Minnesota Phish fans needed a fix.

The jam-band extraordinaire -- on hiatus from 2004 to 2009 -- hasn't performed in the Twin Cities since 2000. So for Phish-heads, the appearance of frontman Trey Anastasio's on-again side project, Classic Tab, on Saturday night at the jam-packed State Theatre was a bit like a curler finally getting to compete in the Winter Olympics.

Ah, finally.

It may not have been a gold-medal performance (Anastasio was more consistently impressive in 2005 at the Orpheum with his then-side project 70 Volt Parade) but Phish-heads got what they needed: a marathon concert featuring nonstop dance-inducing grooves, funky jams and long-winded guitar passages by the most giddily grinningest guitar player of all time.

The repertoire during the two-set, 200-minute concert included a few Phish pieces (mostly done solo on acoustic guitar to the thrill of the singing-along throng), several selections from Anastasio's solo CDs and a killer cover of "Black Dog" that might have prompted fans to rename this septet Red Zeppelin.

The Led Zeppelin classic, which ended the second set, featured trumpeter Jennifer Hartswick on lead vocals with carrot-topped Anastasio facing her, his muscular-for-the-first-time-all-night guitar coaxing her on. With her big, wailing voice, she out-Zepped Heart's Ann Wilson, probably the best known female Zep interpreter. Trombone and saxophone added a bold texture. And the whole experience produced Anastasio's biggest grin of the night.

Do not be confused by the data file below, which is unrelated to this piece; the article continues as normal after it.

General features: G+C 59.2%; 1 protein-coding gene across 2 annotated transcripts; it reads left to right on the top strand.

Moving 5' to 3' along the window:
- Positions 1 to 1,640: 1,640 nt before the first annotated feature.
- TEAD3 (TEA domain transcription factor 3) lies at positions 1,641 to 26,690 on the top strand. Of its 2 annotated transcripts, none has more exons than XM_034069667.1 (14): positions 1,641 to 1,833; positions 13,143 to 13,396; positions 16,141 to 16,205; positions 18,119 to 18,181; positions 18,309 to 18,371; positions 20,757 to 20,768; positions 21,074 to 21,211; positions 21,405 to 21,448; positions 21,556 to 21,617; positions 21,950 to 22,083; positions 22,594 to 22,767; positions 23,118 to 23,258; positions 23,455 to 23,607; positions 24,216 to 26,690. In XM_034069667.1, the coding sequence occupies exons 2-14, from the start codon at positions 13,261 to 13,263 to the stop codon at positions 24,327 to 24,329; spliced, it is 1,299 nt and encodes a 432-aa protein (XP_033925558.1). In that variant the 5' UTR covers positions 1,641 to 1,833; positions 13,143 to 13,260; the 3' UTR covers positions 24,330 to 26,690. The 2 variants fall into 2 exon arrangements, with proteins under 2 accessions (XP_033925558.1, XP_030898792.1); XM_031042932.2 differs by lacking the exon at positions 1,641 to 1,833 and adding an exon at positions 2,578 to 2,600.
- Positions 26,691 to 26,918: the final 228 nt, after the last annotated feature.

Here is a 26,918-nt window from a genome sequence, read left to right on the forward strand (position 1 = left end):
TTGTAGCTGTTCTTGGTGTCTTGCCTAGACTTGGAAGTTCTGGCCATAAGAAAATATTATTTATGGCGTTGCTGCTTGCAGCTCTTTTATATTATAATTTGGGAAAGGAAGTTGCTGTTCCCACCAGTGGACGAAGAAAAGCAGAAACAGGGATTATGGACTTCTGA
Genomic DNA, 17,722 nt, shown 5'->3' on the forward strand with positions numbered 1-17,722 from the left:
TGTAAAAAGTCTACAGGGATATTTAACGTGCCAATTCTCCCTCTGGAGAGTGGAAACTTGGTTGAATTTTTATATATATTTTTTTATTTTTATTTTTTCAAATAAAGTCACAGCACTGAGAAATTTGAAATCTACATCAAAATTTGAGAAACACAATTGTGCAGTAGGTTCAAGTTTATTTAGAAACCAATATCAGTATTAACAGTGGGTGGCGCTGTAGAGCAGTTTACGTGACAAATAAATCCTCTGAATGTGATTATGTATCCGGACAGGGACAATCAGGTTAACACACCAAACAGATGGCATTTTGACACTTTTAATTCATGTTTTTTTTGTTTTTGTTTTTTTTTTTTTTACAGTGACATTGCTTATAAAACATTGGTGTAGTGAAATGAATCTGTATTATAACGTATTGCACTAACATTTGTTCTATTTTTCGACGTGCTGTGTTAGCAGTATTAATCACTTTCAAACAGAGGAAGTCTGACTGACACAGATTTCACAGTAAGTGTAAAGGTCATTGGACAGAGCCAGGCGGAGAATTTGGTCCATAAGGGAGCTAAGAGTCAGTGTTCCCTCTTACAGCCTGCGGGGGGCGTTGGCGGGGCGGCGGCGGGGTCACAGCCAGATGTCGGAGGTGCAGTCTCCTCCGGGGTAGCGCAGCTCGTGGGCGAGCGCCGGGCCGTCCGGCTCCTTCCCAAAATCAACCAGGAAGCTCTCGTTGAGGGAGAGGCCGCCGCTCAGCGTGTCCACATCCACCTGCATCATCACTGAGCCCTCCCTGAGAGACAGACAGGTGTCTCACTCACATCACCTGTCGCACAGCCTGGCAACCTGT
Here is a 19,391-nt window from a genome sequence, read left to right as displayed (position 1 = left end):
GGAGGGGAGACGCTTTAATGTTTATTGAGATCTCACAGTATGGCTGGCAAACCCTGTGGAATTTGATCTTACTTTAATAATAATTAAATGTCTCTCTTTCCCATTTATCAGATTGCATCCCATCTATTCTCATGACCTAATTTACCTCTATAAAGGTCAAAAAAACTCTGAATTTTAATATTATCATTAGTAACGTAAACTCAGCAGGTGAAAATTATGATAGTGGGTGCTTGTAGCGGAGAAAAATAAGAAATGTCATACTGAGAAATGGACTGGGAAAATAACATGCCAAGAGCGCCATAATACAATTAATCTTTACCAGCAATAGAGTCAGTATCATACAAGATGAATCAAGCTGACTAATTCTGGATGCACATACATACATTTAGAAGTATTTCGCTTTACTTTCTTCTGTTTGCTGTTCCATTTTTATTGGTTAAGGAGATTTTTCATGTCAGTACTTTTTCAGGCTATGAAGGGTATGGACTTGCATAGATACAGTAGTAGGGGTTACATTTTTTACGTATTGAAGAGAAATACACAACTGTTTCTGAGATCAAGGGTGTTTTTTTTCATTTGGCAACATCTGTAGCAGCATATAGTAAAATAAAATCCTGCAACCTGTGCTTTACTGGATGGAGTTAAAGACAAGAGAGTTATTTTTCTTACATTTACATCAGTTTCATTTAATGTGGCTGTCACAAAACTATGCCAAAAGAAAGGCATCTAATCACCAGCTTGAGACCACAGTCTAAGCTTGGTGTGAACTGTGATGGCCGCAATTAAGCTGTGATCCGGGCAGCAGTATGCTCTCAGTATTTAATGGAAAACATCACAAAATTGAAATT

That cover was a highlight partly because it was a stronger song than most of what Anastasio writes. His tunes tend to be more about grooves than melodies, about a series of vague images than stories and about musicianship instead of vocalizing. A praiseworthy exception was "Alaska," a syncopated, horn-accented New Orleans piano funk that was almost as smart-alecky as Randy Newman (rhyming Alaska with Nebraska) and as deeply funky as Little Feat. It also brought some smoking guitar from Anastasio.

If the 45-year-old jam-band god was trying to assert his bona fides as a guitar hero on Saturday (Rolling Stone ranked him 73rd on its 100-greatest guitarists list in 2003), he came up short. His approach to solos was mostly to find a cool guitar line and play it over and over again. For the crowd, there was joy in repetition but, frankly, limited virtuosity.

Still, he found appealing flavors -- and many more colors than Phish does -- including swamp rock with a Bo Diddley beat on "Money, Love and Change," Paul Simon-like "You Can Call Me Al," horns on the spinningly funky "Ether Sunday" and the buoyant bolero rock of the after-midnight, instrumental encore "First Tube."

With this fix from the king of Phish, grinning fans carried on in the Phish-head tradition - with hugs, handshakes and a hit of their favorite substance.

Jon Bream • 612-673-1719 • popmusic@startribune.com